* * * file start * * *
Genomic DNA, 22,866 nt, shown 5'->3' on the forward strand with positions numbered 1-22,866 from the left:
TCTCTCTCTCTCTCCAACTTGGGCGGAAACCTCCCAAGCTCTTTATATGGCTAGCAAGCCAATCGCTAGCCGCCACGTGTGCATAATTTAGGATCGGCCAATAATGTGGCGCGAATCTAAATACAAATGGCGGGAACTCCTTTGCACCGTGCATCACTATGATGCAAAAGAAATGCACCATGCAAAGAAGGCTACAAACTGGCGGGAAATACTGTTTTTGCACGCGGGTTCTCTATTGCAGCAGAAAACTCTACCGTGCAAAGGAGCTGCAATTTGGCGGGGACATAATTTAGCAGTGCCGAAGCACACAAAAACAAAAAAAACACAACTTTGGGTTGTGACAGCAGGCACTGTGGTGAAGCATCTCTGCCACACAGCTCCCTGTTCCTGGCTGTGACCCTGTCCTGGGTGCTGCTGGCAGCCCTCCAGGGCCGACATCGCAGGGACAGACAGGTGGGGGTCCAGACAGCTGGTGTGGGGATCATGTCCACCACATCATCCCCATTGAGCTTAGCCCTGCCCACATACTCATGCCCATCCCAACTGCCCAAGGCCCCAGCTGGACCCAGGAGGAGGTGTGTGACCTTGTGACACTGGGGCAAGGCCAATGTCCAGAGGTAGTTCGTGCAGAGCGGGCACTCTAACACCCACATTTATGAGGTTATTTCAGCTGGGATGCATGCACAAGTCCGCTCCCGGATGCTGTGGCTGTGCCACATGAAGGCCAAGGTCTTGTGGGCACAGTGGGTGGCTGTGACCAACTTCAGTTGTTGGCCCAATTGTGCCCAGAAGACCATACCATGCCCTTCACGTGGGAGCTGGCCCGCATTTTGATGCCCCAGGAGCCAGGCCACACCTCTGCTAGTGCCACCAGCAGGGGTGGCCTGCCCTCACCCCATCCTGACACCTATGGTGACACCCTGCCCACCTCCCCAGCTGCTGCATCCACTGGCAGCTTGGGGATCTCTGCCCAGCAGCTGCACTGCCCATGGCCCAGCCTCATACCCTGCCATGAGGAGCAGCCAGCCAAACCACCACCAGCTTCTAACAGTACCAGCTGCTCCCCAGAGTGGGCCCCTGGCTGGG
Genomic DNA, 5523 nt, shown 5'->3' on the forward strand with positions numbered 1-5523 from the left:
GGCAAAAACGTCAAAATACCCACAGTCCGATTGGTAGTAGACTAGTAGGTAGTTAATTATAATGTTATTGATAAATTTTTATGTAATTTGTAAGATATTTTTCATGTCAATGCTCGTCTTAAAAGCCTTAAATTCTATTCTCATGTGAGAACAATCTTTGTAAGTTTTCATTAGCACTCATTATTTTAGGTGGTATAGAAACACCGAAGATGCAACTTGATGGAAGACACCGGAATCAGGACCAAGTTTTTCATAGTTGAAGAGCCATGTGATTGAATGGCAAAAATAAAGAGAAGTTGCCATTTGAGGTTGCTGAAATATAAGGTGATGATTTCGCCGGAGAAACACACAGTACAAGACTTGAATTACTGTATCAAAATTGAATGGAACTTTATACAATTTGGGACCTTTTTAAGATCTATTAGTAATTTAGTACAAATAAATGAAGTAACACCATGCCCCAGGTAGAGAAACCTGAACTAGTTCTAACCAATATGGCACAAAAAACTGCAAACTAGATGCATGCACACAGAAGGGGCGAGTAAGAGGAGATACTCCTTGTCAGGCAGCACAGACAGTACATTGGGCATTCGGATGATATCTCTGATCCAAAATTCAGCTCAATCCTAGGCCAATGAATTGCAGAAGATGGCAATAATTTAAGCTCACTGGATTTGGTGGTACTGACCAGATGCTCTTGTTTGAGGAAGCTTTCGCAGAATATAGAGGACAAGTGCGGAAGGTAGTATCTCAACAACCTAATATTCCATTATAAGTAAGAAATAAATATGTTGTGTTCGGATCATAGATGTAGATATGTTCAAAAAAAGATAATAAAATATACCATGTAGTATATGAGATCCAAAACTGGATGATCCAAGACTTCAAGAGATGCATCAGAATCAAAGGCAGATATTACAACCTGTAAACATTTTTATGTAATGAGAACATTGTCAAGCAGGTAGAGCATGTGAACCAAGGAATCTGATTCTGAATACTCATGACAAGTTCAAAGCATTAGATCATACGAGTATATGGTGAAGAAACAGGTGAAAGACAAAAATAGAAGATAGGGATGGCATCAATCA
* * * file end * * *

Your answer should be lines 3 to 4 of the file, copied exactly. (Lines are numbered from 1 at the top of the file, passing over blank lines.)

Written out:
Genomic DNA, 5523 nt, shown 5'->3' on the forward strand with positions numbered 1-5523 from the left:
GGCAAAAACGTCAAAATACCCACAGTCCGATTGGTAGTAGACTAGTAGGTAGTTAATTATAATGTTATTGATAAATTTTTATGTAATTTGTAAGATATTTTTCATGTCAATGCTCGTCTTAAAAGCCTTAAATTCTATTCTCATGTGAGAACAATCTTTGTAAGTTTTCATTAGCACTCATTATTTTAGGTGGTATAGAAACACCGAAGATGCAACTTGATGGAAGACACCGGAATCAGGACCAAGTTTTTCATAGTTGAAGAGCCATGTGATTGAATGGCAAAAATAAAGAGAAGTTGCCATTTGAGGTTGCTGAAATATAAGGTGATGATTTCGCCGGAGAAACACACAGTACAAGACTTGAATTACTGTATCAAAATTGAATGGAACTTTATACAATTTGGGACCTTTTTAAGATCTATTAGTAATTTAGTACAAATAAATGAAGTAACACCATGCCCCAGGTAGAGAAACCTGAACTAGTTCTAACCAATATGGCACAAAAAACTGCAAACTAGATGCATGCACACAGAAGGGGCGAGTAAGAGGAGATACTCCTTGTCAGGCAGCACAGACAGTACATTGGGCATTCGGATGATATCTCTGATCCAAAATTCAGCTCAATCCTAGGCCAATGAATTGCAGAAGATGGCAATAATTTAAGCTCACTGGATTTGGTGGTACTGACCAGATGCTCTTGTTTGAGGAAGCTTTCGCAGAATATAGAGGACAAGTGCGGAAGGTAGTATCTCAACAACCTAATATTCCATTATAAGTAAGAAATAAATATGTTGTGTTCGGATCATAGATGTAGATATGTTCAAAAAAAGATAATAAAATATACCATGTAGTATATGAGATCCAAAACTGGATGATCCAAGACTTCAAGAGATGCATCAGAATCAAAGGCAGATATTACAACCTGTAAACATTTTTATGTAATGAGAACATTGTCAAGCAGGTAGAGCATGTGAACCAAGGAATCTGATTCTGAATACTCATGACAAGTTCAAAGCATTAGATCATACGAGTATATGGTGAAGAAACAGGTGAAAGACAAAAATAGAAGATAGGGATGGCATCAATCA